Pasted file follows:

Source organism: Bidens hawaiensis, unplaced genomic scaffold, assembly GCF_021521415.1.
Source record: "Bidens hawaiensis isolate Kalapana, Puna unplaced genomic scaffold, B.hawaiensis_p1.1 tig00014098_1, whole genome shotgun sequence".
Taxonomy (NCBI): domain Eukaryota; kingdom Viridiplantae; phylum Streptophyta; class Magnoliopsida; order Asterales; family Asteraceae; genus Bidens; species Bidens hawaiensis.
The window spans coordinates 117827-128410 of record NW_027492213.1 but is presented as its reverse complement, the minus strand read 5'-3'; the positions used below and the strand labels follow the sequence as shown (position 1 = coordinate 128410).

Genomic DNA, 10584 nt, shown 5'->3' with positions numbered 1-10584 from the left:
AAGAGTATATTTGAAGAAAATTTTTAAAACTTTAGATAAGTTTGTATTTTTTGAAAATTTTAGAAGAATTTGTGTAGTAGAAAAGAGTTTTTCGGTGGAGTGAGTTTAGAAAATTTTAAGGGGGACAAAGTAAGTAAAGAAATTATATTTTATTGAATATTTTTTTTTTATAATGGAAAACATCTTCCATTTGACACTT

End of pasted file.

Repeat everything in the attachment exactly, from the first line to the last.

Source organism: Bidens hawaiensis, unplaced genomic scaffold, assembly GCF_021521415.1.
Source record: "Bidens hawaiensis isolate Kalapana, Puna unplaced genomic scaffold, B.hawaiensis_p1.1 tig00014098_1, whole genome shotgun sequence".
Taxonomy (NCBI): domain Eukaryota; kingdom Viridiplantae; phylum Streptophyta; class Magnoliopsida; order Asterales; family Asteraceae; genus Bidens; species Bidens hawaiensis.
The window spans coordinates 117827-128410 of record NW_027492213.1 but is presented as its reverse complement, the minus strand read 5'-3'; the positions used below and the strand labels follow the sequence as shown (position 1 = coordinate 128410).

Genomic DNA, 10584 nt, shown 5'->3' with positions numbered 1-10584 from the left:
AAGAGTATATTTGAAGAAAATTTTTAAAACTTTAGATAAGTTTGTATTTTTTGAAAATTTTAGAAGAATTTGTGTAGTAGAAAAGAGTTTTTCGGTGGAGTGAGTTTAGAAAATTTTAAGGGGGACAAAGTAAGTAAAGAAATTATATTTTATTGAATATTTTTTTTTTATAATGGAAAACATCTTCCATTTGACACTT